10 Reasons Your Baby Isn’t Too Young for a Disney Cruise

A couple weeks ago, Disney invited me on a 7-day Caribbean cruise on the Disney Magic — a gorgeous ship sailing out of Texas, stopping at Grand Cayman Island and Mexico along the way. So, naturally, I grabbed my 3-year-old son and my bathing suit, and didn’t look back. HELLO, SUNNY CARIBBEAN IN DECEMBER.

Taking Noah to Disney World has topped my Life List, but we planned on waiting until he was 5 or 6 — until he can actually remember the trip, getting the most out of our expense. The lines, the rides, the walking — I figured it would be best to wait. But Noah has been a gigantic Disney fan since his early toddler days, and he’s now fully immersed in imagination and magic.

And it turns out the perfect solution is a Disney cruise — which has all of the magic, yet none of the exhaustion. In fact, a cruise might be the perfect solution for any family with younger kids, as it’s the best way to have a vacation that satisfies everyone in the family. Yes, even the youngest family members.

Think your child is too young for a Disney cruise? Here are 10 reasons why you might change your mind:

  • Flounder's Reef Nursery

    Flounder's Reef Nursery

    For kids 3 months to 3 years, the Disney Magic has an adorable Flounder’s Reef Nursery — full of toys, games, and gear for the littlest family members. Whenever I passed by (or popped in for a tour), it was so quiet and clean — definitely somewhere I’d be comfortable leaving my baby (especially if it was for a quick spa service or dip in the adults-only hot tub).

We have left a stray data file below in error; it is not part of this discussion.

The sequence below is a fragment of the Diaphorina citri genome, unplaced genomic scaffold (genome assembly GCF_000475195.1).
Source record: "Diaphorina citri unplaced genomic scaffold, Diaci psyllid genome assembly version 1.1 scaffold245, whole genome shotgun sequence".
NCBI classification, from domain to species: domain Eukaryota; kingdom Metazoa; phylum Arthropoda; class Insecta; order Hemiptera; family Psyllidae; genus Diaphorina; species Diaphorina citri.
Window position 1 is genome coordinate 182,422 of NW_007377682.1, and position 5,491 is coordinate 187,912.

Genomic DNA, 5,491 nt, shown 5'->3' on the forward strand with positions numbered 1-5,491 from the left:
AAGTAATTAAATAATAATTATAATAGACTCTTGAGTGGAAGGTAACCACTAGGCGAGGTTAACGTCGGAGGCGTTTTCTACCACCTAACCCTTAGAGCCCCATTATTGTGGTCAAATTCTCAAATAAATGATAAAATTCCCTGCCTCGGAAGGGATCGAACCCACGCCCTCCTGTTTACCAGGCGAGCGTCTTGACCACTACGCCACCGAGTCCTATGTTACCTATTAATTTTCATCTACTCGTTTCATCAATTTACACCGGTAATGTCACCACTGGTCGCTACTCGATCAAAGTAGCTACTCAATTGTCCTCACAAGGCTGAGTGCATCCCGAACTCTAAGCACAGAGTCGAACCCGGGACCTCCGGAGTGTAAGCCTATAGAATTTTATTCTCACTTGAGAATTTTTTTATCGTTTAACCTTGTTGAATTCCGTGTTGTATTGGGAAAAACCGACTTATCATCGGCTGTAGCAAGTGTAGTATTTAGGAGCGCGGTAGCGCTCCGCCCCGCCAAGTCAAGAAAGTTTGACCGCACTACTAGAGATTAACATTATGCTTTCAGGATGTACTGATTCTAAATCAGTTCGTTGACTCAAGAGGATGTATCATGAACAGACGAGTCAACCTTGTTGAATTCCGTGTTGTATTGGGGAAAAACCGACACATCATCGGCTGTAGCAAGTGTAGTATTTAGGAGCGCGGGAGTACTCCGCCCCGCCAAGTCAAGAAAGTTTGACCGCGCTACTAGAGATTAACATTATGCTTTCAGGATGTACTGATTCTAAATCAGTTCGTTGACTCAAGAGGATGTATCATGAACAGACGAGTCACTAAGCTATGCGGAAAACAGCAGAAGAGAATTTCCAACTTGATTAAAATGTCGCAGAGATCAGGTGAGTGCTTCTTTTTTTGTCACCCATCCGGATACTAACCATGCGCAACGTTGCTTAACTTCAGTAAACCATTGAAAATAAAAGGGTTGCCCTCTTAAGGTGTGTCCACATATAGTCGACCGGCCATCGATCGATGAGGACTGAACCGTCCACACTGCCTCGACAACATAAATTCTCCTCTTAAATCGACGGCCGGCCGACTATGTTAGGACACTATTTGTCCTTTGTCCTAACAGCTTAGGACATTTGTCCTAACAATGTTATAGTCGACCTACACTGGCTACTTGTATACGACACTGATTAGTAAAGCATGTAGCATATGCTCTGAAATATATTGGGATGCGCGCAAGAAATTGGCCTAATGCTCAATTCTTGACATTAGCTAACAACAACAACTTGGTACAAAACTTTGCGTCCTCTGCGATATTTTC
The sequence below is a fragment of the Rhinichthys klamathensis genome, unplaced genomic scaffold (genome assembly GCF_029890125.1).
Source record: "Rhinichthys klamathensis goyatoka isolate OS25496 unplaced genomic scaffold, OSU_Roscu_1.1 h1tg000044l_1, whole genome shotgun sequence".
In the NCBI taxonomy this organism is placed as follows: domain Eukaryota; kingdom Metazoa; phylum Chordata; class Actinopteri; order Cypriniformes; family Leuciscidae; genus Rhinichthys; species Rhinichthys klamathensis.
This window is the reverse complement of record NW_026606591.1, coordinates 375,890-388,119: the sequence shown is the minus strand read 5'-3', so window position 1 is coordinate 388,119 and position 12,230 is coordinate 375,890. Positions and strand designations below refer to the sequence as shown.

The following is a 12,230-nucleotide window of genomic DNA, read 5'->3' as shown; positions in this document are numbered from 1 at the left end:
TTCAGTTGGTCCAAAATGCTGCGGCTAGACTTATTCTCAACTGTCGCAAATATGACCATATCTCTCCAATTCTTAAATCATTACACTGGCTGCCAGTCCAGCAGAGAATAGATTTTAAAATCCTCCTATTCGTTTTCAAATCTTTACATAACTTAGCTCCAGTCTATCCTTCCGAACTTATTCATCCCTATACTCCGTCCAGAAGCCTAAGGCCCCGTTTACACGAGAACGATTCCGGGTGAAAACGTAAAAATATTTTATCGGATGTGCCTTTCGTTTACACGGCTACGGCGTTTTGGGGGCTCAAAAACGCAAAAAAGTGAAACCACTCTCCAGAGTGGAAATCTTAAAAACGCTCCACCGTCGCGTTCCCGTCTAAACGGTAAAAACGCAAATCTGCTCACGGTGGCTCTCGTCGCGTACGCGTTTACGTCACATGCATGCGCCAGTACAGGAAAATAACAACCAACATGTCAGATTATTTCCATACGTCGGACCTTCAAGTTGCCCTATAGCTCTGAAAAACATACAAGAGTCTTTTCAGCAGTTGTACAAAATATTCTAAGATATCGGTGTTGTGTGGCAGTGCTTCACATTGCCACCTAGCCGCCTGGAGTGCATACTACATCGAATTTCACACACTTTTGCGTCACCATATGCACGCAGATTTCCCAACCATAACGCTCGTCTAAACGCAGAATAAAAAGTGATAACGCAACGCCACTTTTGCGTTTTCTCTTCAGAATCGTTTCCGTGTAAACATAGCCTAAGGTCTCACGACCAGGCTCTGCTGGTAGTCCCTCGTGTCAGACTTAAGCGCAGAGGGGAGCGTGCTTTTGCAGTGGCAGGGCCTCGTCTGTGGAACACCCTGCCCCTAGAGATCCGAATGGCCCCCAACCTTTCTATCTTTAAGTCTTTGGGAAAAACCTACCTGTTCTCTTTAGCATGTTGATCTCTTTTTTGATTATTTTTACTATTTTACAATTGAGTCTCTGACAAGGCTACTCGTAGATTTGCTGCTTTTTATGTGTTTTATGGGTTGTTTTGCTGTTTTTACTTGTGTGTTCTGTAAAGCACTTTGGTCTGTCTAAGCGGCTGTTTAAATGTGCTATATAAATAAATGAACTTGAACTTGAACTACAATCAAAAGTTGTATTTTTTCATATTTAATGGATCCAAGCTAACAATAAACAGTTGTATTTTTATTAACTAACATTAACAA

It’s open from 9 am to 11 pm, and the nursery is the only service that costs an additional fee ($6/hour).

    Photo: DCL.

  • Character Visits

    Character Visits

    It’s not uncommon to have a character drop by the nursery while you’re gone!

    If you have an older child (3 years+), the Disney Magic has a Kids’ Club and Kids’ Lab — both free of charge — with frequent character visits.

    Photo: DCL.

  • The people! The people!

    The people! The people!

    The cruise staff was — across the board — some of the nicest, loveliest, most patient people I’ve ever met. It’s like they have some special Disney gene that keeps them smiling around the clock. They’re definitely the type of people you’d trust with your kids.

    Photo: DCL.

  • Activities for all ages

    Activities for all ages

    While the nursery has plenty of activities alone — story time, movies, crafts, etc. — they also have cruise-wide activities, even for babies (like Jack Jack’s Incredible Diaper Dash, which was a baby race for infant crawlers).

  • Minimal Lines

    Minimal Lines

    Check-in excluded (which was actually really easy), this was the longest line we had to stand on, which ended right at the end of the hallway. And we were waiting to take pictures with ALL of the Disney princesses — all of whom stopped and chatted withe each kid before taking multiple photos. This was definitely the highlight of our trip, and the fact that the line was fairly painless? Amazing.